This week’s paper of the week shows that dung beetles use celestial features, including the Milky Way, when navigating with their fresh dung balls away from dung piles. Again, this paper shows the extraordinary talents of insects. Brilliant.
Dacke et al (2013) Dung beetles use the Milky Way for orientation. Current Biology 23: 1-3.
This week’s Paper of the Week is more of a divertissement than usual. McCuskey explores the scientific use and abuse of Sherlock Holmes by proponents of Intelligent Design and also by evolutionary biologists. He shows that Holmes is an unreliable ally and is best left out of rhetorical debates about evolution. I agree: the only fictional authority we need for wisdom and wit is Mr Bennet.
McCuskey, B. (2012) Sherlock Holmes and Intelligent Design. Quart Rev Biol 87: 225-235.
Congratulations to Liam who passed his driving test on Thursday. Just Becky to go…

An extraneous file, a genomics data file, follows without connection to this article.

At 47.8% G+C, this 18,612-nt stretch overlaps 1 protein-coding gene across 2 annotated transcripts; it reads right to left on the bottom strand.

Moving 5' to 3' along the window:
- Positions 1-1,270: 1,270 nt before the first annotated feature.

Liam and Emily’s paper on sexual stereotypes in sexual cannibalism research is now out “Online-early” at Animal Behaviour. For a sneak preview go here.
Welcome to Jade Green who joins the lab this week as a research technician on our NERC grant exploring the genetics of sex ratio behaviour. Jade also did her undergraduate degree here so is an old St Andrews hand.
Happy New Year from the Insect Behavioural Ecology group!
To get 2013 going, the paper of the week this week is this interesting article just out in Science:
Quoidbach et al (2013) The End of History Illusion. Science 339: 96-98
These sorts of studies often make me worry about problems with regression to the mean, but it is a fun story nonetheless.